The basic objective when attaching a wheel to a trailer axle is to ensure that it stays on. Watching one of your trailer wheels separate from the trailer and roll off into a ditch–or heaven forbid–into an oncoming car is both fascinating and terrifying at the same time (emphasis on terrifying for the gal/guy in the oncoming car).

So how difficult can that be?

Not very, but you should still do it the right way. Lug nuts should actually be tightened in a specific order to ensure that they stay snug to the wheel equally and securely.

So what is the right way?

Funny, you should ask… Here follow three easy-peasy diagrams that show you how to properly tighten lug nuts.

Eight Lug fastening pattern: for 7,000, 10,000, 12,000 lbs axles.
Graphic showing how to tighten a six lug wheel.
Six lugs fastening pattern: 5,200 lbs axle.
Five lug nut tightening pattern. This is for a 3,500 lbs axle.

Trailer Safety IQ Test

Trailer Safety IQ Test

Take this quick test of your trailer safey IQ.

Instructions: Read the question, think hard about your answer and then:

If your answer corresponds to option 1, slide the blue button to the left

If your answer corresponds to option 2, leave the blue button where it is.

If your answer corresponds to option 3, slide the blue button to the right.

Good luck, Einstein!

Check Your Trailer Safety IQ
2
1 for Never, 2 for sometimes, 3 for always
2
1 for not important, 2 for MEH, 3 for Super important.
2
1 for "of course it can; it has a hitch!", 2 for The dealer said it could 3 for, "I looked it up and I know it can."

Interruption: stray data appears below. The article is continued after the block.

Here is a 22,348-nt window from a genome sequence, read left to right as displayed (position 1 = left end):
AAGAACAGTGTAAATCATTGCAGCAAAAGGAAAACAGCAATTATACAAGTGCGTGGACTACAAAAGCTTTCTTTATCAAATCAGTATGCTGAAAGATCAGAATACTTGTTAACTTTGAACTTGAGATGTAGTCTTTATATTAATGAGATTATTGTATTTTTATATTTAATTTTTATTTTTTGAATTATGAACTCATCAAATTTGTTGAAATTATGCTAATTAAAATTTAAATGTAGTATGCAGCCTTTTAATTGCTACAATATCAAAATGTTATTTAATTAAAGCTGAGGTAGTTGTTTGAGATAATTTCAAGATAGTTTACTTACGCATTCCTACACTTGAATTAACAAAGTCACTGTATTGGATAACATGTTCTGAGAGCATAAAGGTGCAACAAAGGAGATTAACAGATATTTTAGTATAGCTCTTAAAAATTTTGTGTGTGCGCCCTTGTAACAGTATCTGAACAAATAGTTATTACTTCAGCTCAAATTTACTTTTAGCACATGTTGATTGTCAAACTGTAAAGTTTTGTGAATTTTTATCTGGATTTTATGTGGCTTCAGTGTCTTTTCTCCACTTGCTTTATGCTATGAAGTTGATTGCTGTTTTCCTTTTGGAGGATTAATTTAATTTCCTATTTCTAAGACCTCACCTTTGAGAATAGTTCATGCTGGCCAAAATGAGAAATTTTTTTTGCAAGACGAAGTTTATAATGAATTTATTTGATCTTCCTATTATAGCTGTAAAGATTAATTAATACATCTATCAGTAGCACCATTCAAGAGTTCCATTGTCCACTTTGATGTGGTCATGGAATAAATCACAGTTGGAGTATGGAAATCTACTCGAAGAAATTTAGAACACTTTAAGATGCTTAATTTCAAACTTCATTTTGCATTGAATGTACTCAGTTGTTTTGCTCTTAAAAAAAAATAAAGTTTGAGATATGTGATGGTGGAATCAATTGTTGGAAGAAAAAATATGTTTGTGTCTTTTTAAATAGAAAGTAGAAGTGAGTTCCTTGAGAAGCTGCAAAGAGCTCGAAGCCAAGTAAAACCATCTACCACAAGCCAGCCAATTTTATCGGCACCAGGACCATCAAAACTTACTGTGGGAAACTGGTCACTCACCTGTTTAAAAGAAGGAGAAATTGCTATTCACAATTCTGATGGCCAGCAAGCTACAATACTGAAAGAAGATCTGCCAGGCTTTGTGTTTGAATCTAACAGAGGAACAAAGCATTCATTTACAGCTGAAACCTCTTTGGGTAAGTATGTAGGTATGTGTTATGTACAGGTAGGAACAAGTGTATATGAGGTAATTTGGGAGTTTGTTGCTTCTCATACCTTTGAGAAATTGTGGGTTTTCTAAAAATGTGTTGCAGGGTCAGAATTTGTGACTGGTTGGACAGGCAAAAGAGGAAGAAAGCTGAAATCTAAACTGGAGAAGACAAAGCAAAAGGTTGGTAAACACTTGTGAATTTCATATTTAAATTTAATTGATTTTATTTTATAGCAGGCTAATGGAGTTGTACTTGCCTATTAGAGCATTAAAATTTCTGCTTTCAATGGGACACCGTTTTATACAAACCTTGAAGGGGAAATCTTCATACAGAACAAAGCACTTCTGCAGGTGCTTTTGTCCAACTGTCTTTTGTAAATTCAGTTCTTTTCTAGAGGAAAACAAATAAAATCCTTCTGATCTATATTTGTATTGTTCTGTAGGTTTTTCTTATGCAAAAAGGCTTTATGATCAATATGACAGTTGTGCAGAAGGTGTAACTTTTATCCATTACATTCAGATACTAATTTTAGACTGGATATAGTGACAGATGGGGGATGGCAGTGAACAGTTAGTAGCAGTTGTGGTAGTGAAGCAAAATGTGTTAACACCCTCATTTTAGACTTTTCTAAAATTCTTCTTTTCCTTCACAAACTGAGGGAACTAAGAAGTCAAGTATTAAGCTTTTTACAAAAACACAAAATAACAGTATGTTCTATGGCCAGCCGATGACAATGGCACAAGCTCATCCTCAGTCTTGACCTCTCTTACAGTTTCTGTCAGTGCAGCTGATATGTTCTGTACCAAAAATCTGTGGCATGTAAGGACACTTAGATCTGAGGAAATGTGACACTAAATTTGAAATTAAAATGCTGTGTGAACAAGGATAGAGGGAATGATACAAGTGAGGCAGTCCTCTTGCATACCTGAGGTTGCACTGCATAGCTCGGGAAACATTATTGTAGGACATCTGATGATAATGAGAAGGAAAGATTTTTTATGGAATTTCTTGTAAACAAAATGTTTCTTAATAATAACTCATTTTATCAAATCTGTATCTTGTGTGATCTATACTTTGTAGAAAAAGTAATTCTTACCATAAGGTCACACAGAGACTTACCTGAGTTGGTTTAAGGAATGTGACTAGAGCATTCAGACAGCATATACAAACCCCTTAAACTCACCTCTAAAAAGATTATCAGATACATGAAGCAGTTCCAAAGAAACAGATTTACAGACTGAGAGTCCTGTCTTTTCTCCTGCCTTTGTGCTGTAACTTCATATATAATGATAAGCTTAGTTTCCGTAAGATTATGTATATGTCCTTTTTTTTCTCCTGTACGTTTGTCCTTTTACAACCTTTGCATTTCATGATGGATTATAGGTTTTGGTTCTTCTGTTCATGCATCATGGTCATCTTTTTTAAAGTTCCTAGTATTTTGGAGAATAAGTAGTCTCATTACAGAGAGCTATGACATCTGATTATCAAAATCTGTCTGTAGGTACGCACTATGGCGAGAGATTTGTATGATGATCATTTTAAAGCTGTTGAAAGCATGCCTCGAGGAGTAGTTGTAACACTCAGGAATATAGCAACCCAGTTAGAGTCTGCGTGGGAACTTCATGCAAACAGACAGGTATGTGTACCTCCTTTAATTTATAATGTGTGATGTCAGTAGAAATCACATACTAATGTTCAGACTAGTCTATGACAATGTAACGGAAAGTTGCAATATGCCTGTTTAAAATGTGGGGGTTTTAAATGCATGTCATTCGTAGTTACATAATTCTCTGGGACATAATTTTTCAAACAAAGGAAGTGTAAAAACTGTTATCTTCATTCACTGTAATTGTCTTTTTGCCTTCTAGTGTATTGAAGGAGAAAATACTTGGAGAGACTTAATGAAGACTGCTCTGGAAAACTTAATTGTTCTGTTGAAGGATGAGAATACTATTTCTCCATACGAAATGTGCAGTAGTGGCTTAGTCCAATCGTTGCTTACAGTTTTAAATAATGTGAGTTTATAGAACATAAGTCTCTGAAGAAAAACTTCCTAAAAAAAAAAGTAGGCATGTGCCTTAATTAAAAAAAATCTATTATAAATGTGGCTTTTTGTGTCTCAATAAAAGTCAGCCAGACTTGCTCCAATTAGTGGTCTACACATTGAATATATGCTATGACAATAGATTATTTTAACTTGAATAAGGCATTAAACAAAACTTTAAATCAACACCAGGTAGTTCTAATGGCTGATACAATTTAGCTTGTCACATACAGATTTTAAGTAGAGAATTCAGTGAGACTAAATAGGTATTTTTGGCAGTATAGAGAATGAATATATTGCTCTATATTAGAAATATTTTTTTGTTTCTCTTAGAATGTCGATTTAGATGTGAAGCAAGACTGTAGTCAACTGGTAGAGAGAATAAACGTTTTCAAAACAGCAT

2
1 for "of course it can; it has a hitch!", 2 for The dealer said it could 3 for, "I looked it up and I know it can."
2
1. Brakes are for sissies 2. Brakes are helpful. 3. Brakes are crucial.
2
1 Yeah, but they missed the mark. 2 Not sure why they're there...? 3 I won't use the trailer if the lights aren't working properly.
2
1 No, spare tires are silly. 2 I don't know how to change a tire, so no... 3 If you have a spare, you won't need it.
2
1 Why not, I will spend less time on the road if I do.. 2 I have to keep up with traffic. 3 Trailer tires are generally rated for a max of 75 mph.
2
1 I shouldn't have to; I bought a quality product. 2 Only when it becomes obvious that something is about to go haywire. 3 Prevention is the best cure.

Safely Towing a Trailer

Safely Towing a Trailer

Safety is important to us because we love repeat customers. Chances are, if you disregard all safety precautions and get yourself hurt–or worse–not only will your family and friends be upset once there less or nothing left of you, we will have lost a potential repeat customer. And that hurts.

So, don’t be a dummy; use common sense and these tips to make sure that all your trips that include trailer towing, are as safe as you can make them. Here follow nine tips on how to make your trailer towing as safe as possible. This post will be followed by many more on all aspects of the fine art of getting you and your cargo there safely.

Yeah, maybe…, but probably not a great idea.